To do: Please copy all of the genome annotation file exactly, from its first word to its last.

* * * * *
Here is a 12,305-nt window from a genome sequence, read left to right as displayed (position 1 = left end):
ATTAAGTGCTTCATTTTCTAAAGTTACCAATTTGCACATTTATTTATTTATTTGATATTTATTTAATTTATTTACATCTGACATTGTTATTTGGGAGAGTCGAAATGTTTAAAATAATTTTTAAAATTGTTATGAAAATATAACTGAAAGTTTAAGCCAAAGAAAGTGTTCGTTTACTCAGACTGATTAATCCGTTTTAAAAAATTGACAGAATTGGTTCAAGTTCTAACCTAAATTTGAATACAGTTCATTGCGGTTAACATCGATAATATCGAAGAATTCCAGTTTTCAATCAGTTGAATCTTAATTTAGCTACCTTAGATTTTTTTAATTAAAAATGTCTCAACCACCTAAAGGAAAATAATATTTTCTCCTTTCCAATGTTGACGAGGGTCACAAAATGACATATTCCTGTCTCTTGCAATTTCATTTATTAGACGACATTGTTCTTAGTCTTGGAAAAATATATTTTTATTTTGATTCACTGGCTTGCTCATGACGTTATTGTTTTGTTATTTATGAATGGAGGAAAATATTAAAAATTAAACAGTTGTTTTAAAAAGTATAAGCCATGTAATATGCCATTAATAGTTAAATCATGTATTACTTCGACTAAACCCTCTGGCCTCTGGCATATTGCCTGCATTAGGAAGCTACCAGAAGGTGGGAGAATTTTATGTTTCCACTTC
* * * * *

Here is a 12,305-nt window from a genome sequence, read left to right as displayed (position 1 = left end):
ATTAAGTGCTTCATTTTCTAAAGTTACCAATTTGCACATTTATTTATTTATTTGATATTTATTTAATTTATTTACATCTGACATTGTTATTTGGGAGAGTCGAAATGTTTAAAATAATTTTTAAAATTGTTATGAAAATATAACTGAAAGTTTAAGCCAAAGAAAGTGTTCGTTTACTCAGACTGATTAATCCGTTTTAAAAAATTGACAGAATTGGTTCAAGTTCTAACCTAAATTTGAATACAGTTCATTGCGGTTAACATCGATAATATCGAAGAATTCCAGTTTTCAATCAGTTGAATCTTAATTTAGCTACCTTAGATTTTTTTAATTAAAAATGTCTCAACCACCTAAAGGAAAATAATATTTTCTCCTTTCCAATGTTGACGAGGGTCACAAAATGACATATTCCTGTCTCTTGCAATTTCATTTATTAGACGACATTGTTCTTAGTCTTGGAAAAATATATTTTTATTTTGATTCACTGGCTTGCTCATGACGTTATTGTTTTGTTATTTATGAATGGAGGAAAATATTAAAAATTAAACAGTTGTTTTAAAAAGTATAAGCCATGTAATATGCCATTAATAGTTAAATCATGTATTACTTCGACTAAACCCTCTGGCCTCTGGCATATTGCCTGCATTAGGAAGCTACCAGAAGGTGGGAGAATTTTATGTTTCCACTTC